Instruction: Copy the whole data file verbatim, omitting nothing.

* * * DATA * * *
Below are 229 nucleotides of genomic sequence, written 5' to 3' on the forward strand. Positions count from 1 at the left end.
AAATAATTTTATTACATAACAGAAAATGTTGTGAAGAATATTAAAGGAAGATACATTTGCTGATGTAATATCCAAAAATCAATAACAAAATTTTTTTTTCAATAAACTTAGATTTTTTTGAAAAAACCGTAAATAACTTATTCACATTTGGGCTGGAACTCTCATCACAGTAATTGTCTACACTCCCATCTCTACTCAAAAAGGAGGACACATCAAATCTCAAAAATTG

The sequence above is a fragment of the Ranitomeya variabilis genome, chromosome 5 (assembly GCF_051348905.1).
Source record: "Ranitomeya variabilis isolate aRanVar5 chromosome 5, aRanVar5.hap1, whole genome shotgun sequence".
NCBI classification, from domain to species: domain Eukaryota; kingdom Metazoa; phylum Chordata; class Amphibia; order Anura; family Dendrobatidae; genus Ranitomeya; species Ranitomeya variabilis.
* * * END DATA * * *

Below are 229 nucleotides of genomic sequence, written 5' to 3' on the forward strand. Positions count from 1 at the left end.
AAATAATTTTATTACATAACAGAAAATGTTGTGAAGAATATTAAAGGAAGATACATTTGCTGATGTAATATCCAAAAATCAATAACAAAATTTTTTTTTCAATAAACTTAGATTTTTTTGAAAAAACCGTAAATAACTTATTCACATTTGGGCTGGAACTCTCATCACAGTAATTGTCTACACTCCCATCTCTACTCAAAAAGGAGGACACATCAAATCTCAAAAATTG

The sequence above is a fragment of the Ranitomeya variabilis genome, chromosome 5 (assembly GCF_051348905.1).
Source record: "Ranitomeya variabilis isolate aRanVar5 chromosome 5, aRanVar5.hap1, whole genome shotgun sequence".
NCBI classification, from domain to species: domain Eukaryota; kingdom Metazoa; phylum Chordata; class Amphibia; order Anura; family Dendrobatidae; genus Ranitomeya; species Ranitomeya variabilis.